Tuesday, May 18, 2010

The difference a great school makes....

This is a little bit tardy for posting.....but I'm catching up, remember? So read on.

In March, the Missoula Children's Theater came to Raymond School District. (I LOVE them, by the way! It is the perfect answer to drama for small schools. If you aren't familiar with MCT, google them!) Jen came home all week before play try-outs absolutely begging to try out. I smiled pleasantly at her, and silently threatened to hang the person that was making it all sound so wonderful. As a kindergartener, Jen's experience with MCT was only through Tiersten last year. So......??? Where was she getting the idea that this was "so much fun". It's WORK! Albeit, only for a week. But WORK. And the sensory-parent in me was anticipating the horrors of the costume and make-up, the visual impact of hundreds of pairs of eyes peering at her on stage, the auditory impact of music and singing. Remember.....she coudn't "do" the Christmas Program. So why did she think play try-outs sounded so fantastic???

Lo and behold, Monday came. And I found out that it was our very own principal (who happens to have a special relationship with Jen) that was talking up the play. I arrived in the school, and she immediately spotted me and asked, "Jen's trying out after school today, right?" My eyes narrowed. After a few direct questions, I indeed had the person-needing-throttling. We proceeded to have a quick banter regarding the sensory demands of the play, ya da ya da ya da.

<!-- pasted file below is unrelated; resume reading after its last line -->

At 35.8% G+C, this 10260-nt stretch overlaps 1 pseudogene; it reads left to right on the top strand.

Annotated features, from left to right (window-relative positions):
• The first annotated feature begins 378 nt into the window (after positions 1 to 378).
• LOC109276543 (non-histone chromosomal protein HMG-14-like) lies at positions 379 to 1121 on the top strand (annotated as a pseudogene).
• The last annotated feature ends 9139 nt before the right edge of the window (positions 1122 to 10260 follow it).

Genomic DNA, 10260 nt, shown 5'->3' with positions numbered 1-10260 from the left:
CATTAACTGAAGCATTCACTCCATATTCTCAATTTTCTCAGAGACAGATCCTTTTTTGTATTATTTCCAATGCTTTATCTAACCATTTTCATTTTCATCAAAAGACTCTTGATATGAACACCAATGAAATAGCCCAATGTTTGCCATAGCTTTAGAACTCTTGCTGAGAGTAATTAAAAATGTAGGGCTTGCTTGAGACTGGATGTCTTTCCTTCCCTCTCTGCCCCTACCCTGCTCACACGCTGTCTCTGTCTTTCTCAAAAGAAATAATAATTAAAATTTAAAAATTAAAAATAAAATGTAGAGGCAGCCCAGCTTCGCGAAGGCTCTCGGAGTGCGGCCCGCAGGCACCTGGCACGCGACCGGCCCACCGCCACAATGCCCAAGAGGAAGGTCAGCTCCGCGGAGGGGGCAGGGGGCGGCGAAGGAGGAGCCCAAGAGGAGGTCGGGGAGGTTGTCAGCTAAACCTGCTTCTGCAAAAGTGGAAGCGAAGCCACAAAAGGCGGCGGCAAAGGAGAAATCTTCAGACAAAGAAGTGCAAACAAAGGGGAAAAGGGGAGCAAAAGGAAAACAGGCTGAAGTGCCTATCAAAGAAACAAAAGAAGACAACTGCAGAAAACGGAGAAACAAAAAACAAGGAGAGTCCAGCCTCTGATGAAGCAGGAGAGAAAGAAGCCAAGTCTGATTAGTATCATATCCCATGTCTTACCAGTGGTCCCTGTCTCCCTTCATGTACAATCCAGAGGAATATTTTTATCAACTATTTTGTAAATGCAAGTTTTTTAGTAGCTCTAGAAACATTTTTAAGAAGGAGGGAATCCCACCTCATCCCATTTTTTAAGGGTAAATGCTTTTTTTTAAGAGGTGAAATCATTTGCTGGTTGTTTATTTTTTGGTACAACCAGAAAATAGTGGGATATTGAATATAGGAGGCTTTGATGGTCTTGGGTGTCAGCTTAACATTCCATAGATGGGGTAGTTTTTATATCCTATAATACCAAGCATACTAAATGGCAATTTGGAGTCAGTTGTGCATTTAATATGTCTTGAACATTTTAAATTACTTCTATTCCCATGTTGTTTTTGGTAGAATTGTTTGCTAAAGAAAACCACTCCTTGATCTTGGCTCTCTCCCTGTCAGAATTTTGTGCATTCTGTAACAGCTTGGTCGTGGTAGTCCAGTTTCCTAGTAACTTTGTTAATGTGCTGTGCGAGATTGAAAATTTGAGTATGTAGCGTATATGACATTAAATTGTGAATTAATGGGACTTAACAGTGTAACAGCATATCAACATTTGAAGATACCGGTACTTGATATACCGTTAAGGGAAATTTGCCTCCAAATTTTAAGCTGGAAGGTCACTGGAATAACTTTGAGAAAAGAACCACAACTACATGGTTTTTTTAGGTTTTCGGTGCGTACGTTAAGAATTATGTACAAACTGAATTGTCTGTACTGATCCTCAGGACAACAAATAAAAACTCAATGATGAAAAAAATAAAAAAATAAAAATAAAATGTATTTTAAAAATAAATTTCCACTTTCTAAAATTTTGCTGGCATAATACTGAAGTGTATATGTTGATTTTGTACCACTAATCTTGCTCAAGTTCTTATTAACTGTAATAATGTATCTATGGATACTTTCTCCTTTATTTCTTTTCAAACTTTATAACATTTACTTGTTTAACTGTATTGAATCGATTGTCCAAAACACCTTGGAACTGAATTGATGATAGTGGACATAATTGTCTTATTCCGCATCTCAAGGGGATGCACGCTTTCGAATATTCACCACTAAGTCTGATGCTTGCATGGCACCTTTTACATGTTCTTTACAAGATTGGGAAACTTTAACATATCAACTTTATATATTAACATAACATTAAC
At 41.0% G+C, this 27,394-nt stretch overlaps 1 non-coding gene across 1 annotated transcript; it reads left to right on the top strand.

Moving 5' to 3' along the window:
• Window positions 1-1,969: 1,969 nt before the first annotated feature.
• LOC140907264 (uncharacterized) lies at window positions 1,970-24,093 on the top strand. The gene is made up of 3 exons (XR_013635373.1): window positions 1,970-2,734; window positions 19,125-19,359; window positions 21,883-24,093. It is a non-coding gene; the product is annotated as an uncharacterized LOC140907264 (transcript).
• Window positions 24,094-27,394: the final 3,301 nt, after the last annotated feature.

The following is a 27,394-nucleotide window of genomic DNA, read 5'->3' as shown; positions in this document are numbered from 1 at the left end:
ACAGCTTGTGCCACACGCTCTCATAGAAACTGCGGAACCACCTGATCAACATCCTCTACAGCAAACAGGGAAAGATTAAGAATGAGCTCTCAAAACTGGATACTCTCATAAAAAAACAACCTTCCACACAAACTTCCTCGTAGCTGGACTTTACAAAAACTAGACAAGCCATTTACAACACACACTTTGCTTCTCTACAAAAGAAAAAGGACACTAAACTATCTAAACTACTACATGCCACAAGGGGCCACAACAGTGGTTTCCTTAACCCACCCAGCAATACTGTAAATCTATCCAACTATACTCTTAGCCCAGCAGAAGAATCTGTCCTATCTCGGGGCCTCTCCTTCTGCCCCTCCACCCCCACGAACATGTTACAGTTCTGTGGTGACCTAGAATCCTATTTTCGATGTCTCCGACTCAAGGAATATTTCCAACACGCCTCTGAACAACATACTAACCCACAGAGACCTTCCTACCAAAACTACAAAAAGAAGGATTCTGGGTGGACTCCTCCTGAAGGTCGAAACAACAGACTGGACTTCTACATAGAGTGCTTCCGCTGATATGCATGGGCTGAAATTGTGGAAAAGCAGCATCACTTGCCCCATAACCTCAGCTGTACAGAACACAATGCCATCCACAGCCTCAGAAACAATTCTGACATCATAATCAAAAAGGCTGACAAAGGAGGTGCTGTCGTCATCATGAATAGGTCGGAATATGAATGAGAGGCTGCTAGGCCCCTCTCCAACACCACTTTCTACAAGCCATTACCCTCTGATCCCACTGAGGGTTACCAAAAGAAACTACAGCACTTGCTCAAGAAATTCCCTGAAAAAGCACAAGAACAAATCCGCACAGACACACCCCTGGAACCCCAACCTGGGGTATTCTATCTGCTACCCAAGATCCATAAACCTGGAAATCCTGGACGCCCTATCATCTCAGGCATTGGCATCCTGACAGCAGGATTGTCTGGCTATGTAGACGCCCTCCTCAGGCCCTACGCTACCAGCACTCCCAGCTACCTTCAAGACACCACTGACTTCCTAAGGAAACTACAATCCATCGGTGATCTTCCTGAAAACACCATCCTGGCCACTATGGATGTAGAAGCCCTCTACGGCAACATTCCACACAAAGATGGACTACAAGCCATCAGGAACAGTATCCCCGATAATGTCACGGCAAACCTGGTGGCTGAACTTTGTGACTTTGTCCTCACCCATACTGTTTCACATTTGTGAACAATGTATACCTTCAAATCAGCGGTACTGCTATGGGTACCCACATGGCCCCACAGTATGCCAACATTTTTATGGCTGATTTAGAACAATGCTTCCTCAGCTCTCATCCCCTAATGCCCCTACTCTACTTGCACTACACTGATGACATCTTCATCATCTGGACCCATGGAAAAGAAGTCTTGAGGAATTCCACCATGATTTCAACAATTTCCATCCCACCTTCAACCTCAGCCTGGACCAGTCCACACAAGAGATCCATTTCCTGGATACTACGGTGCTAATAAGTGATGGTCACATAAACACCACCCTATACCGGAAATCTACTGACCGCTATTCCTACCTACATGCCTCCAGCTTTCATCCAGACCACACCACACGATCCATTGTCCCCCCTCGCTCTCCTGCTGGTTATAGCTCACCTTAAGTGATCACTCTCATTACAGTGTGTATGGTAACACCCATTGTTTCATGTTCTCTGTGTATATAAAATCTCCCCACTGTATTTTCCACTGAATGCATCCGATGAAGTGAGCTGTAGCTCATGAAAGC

And then all the sudden, our principal said something astounding to me. "You know, Mom......she has the right to a free appropriate public education." And then she told me that, if necessary, Jennica's para-educator would be paid to work into the evenings all week, so that Jen could have her "helper" there to assist her with the sensory needs.

Huh? The principal was telling ME, the PARENT.....my child's rights? This conversation almost ALWAYS works in reverse. I was blown away and I backed down immediately. If my school district is THAT committed to helping my child be successful at something she wants to attempt, why would I say, "No."??

As it turned out, Jen crashed and burned at try-outs. I was right. Halfway through try-outs she started twisting her hair and chewing on her shirt. And then she turned to her teacher and asked that her Mom be called so she could go home. The sensory input was too much and she needed out of there.

But it doesn't really matter. What matters is that my daughter had a chance to participate at the same level as all the other boys and girls. And that my school district was willing to make sure that she could be successful, even if that meant paying an employee! WOW!!! For parents of children with disabilities, this is HUGE!

And for Jen.......she got to try out and she was happy with that. The decision was HERS not to continue. Mom didn't have to tell her she couldn't try out. And the school district didn't say she couldn't try out. She left while the experience was still positive, and she's already talking about trying out again next year. :)

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